SC Johnson expands Rwandan insecticide project

26 August 2013

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SC Johnson has extended its partnership with Rwandan farmers to boost the supply of natural insecticide pyrethrum for its pest control products.


The new partnership has been extended by three years, following the success of an initial 28–month programme. It aims to increase the production and the quality of pyrethrum, as well as expand the co-operative organisations that the farmers rely on to market the crops.


Pyrethrum is an insecticide extracted from the dried flower heads of chrysanthemums, which SC Johnson - the owner of brands including Glade Pledge and Mr Muscle - uses in its consumer insecticide products.


Along with the US Agency for International Development and the Borlaug Institute for International Agriculture, SC Johnson has created the Rwanda Pyrethrum Program, a Global Development Alliance public-private partnership designed to help Rwanda pyrethrum farmers boost incomes while creating an environmentally and economically sustainable raw materials source.


Under the next phase of the programme, new and current producers will have access to best practices, as well as the results of research and development in soil fertility management, improved weeding techniques and pest management protocol. The Rwanda Agriculture Board (RAB), the Ministry of Agriculture’s research arm, will help with the research.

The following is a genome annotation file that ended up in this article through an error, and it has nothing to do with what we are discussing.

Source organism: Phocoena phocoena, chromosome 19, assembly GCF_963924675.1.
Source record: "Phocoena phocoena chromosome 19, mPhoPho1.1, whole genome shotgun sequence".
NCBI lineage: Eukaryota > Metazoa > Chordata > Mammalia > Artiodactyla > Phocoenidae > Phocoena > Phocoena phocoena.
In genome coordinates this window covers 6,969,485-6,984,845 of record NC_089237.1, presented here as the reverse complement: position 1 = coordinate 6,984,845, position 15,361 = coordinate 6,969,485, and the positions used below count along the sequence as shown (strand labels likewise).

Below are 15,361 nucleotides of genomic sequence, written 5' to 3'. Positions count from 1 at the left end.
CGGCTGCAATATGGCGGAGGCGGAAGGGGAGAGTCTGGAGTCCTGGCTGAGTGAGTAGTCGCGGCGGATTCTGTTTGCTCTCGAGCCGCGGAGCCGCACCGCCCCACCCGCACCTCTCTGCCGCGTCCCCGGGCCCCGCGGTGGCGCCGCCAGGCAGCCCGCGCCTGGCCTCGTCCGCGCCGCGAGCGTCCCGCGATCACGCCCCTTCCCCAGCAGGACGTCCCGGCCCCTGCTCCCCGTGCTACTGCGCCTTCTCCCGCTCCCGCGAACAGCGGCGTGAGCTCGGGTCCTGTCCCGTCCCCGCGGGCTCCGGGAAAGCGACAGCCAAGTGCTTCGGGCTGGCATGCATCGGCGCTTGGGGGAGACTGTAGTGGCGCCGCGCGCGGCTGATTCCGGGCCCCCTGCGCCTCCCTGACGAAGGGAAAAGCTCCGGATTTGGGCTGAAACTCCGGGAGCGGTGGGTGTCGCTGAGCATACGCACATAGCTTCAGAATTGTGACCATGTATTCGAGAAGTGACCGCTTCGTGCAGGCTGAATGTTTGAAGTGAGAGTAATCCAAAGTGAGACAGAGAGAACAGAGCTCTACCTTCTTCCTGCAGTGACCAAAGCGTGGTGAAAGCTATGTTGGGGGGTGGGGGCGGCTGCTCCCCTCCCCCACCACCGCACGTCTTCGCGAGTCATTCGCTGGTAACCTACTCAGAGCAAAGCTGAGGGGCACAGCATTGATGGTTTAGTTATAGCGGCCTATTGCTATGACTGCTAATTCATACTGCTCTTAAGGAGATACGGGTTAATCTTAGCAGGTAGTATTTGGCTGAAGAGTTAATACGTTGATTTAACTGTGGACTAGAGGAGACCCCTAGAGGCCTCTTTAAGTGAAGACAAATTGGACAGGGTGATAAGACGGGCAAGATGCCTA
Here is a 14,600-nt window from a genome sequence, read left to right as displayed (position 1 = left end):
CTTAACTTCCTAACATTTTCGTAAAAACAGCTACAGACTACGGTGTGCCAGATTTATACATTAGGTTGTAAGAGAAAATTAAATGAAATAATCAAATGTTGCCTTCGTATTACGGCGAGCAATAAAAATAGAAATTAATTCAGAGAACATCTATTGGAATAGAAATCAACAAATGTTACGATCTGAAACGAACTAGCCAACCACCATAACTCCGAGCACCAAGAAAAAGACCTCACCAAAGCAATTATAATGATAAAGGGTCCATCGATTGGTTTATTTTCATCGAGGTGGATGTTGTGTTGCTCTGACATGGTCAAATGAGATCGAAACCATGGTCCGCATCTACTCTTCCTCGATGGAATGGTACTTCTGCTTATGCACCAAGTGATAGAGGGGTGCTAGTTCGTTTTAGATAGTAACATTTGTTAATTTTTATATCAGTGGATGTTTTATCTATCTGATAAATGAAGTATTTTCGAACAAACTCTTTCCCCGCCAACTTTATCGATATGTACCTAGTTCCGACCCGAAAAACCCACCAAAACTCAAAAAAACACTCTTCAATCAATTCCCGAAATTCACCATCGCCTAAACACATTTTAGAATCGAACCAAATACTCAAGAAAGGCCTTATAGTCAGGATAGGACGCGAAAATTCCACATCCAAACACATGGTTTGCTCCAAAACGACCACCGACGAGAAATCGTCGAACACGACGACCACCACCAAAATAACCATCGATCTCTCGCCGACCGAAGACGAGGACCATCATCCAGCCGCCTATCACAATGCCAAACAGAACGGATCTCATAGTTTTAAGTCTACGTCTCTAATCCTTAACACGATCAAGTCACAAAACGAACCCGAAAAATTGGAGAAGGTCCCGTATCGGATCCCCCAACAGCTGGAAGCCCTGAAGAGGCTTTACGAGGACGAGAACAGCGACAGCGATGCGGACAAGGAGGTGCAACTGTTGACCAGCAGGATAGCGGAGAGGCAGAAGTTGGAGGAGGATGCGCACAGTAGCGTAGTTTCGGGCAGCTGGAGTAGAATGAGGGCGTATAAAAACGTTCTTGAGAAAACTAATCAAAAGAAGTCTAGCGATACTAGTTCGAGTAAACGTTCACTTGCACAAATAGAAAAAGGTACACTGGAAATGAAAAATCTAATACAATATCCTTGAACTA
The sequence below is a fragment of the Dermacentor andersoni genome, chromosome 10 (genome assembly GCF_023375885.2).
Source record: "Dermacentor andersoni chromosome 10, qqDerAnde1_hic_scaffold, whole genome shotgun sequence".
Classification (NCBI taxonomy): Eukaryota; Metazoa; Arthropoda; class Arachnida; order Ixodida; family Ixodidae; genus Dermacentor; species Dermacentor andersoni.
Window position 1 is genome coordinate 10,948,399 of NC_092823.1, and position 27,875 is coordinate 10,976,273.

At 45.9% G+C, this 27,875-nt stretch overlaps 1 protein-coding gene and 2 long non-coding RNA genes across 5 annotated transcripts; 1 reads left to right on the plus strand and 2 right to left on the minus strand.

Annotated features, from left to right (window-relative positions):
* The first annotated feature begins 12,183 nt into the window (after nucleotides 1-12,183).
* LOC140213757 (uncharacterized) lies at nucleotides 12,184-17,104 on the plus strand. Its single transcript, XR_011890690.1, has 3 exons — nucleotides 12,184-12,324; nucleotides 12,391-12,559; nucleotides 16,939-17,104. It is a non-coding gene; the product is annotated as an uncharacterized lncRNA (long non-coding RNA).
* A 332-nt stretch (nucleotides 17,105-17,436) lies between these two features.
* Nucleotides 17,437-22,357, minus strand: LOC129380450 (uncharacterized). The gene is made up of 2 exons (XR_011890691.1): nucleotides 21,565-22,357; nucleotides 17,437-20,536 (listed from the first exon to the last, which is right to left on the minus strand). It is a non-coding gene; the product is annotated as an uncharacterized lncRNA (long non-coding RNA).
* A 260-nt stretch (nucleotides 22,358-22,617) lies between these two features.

Improvements to post-harvest handling, storage and infrastructure will also be included.


The next phase of the programme will also focus on promoting participation of female farmers with the development of a women-run waste composting operation, which can supply compost for pyrethrum, as well as selling it more widely.


SC Johnson chairman and chief executive Fisk Johnson said the company was committed to making life better for families around the world. “This initiative is an example of the value of partnerships that help drive local economic growth while creating sustainable crops like pyrethrum that are purchased by companies like SC Johnson,” he said.


The pyrethrum project originally started in 2009 to help farmers with drying the pyrethrum, which is a crucial part of the extraction process needed for a consistent supply. Since then, declining crop yields have been reversed and dry flower production has tripled.


Jean Claude Kayisinga, project director of the Rwanda Pyrethrum Program, said: “By focusing on best practices in farming as well as in co-operative management, we’ll build capacity and strengthen active and strategic partnerships within the Rwanda private and public sectors and ultimately strengthen the pyrethrum value chain.”

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